What Are Negative Interest Rates And Could They Impact My Portfolio?

What Are Negative Interest Rates And Could They Impact My Portfolio?

June 16, 2016

As we were watching former Federal Reserve Chairman Alan Greenspan the other day being interviewed about the current state of the economy, he was pessimistic about the economic outlook here and across the globe. That's not terribly unusual. By his own admission, Alan Greenspan hasn't been optimistic about the economy in a while.

However, there was one item that we did agree with Greenspan on, which is his opinion of negative interest rates. While he didn't view negative interest rates as the worst financial move in history, he wasn't a fan – and neither are we. But more importantly, let's take a closer look at what these rates are, why you're going to hear more about them and what the implications may be for your portfolio.

What are negative interest rates?

In a traditional scenario, when the economy requires further stimulation, one mechanism to encourage spending is for the Fed to lower interest rates. With those ultra-low rates, you'd like to think we'd see a greater willingness to take out business loans, for example, thereby injecting money into the economy.

Unfortunately, we've seen the Fed cut and cut and, well, cut some more. When you close in on 0% interest, where do you go from there? Less than zero.

Through negative interest rates, depositors pay to keep money with the bank. Yes, that's right – the bank would charge you money…to keep your money. If you took out a loan from that bank, you might not pay any interest at all on the loan.

The effect, at least in theory, is that banks will have the incentive to lend more money so that both consumers and businesses will want to spend that money, hence leading to economic growth.

Could negative interest rates be used here?

We haven't seen the concept here – yet. We have seen the use of negative interest rates in other international economies, such as the European Central Bank, Swiss National Bank and Bank of Japan in an effort to stimulate the economy.

Interestingly, current Federal Reserve Chair Janet Yellen has said that negative interest rates are not off the table. However, we'd be surprised if these types of rates came to fruition simply because Yellen raised interest rates late last year. Going in the opposite direction would send mixed messages that probably wouldn't be good for the market overall.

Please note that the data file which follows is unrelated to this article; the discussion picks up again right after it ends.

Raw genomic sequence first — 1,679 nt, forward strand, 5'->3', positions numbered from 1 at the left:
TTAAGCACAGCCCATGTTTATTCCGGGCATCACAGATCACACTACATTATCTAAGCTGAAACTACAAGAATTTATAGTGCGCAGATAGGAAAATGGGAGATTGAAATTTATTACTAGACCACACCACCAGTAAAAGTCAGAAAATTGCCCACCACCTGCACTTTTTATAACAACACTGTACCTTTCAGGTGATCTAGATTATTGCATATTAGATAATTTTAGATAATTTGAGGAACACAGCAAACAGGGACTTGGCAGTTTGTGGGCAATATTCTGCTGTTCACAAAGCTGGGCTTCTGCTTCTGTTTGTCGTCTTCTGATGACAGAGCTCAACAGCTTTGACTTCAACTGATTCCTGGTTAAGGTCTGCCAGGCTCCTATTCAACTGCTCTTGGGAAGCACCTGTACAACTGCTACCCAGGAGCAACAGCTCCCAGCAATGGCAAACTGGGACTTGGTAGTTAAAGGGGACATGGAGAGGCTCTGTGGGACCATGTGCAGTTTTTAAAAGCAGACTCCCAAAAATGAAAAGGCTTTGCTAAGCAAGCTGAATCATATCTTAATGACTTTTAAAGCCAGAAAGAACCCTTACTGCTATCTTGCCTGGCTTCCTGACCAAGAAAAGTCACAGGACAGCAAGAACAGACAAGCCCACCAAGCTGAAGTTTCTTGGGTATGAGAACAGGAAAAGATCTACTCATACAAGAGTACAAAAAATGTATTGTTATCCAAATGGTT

What we have right now is one of the stranger paradoxes that can happen from an economic perspective – a fairly decent (not outstanding, but decent) economy combined with continually lower interest rates. This can create plenty of confusion and frankly, the media rarely helps matters.

How much of a difference can the Fed make with these moves?

One could make the argument – in fact, Greenspan is one of them – that while central banks like the Fed have attempted to stimulate economic activity singlehandedly with their own policies, at the end of the day, it's about businesses investing the necessary capital to grow their companies that in turn stimulates economies. The Fed had plenty of blame for the mortgage crisis directed toward them (in our view, the Fed earned this blame). For each individual thought, it's about focusing less on the various messages you're surely going to continue to hear on negative interest rates, and what it means to you. For example, if we are in a 7-year (so far) battle with deflation, is this the time to borrow a lot of money? This is a question that is different for everyone.

What can you do about it?

Paying attention too much to what any current or former Fed Chair says or does about interest rates rising and falling – whether it's Janet Yellen or Alan Greenspan – can make your head spin. You don't want to make changes to your portfolio solely based on what she may be implying next month or what he said on Bloomberg TV. Investing is about risk, and these policies have forced people to take risks they do not understand. This was the same issue that caused the 'Great Financial Crisis.' Do you understand the risks that you are taking?

A better idea is to take the pulse of your portfolio with Fiduciary Financial Partners. We can see which, if any, products may be impacted more significantly than others by interest rates, what that spells for a possible rate of return and where greater diversification may be necessary to lower risk. Let's talk more about these possibilities to Confidently Embrace Your Financial Future. Call 630.780.1534 or email us at info@fiduciaryfp.com.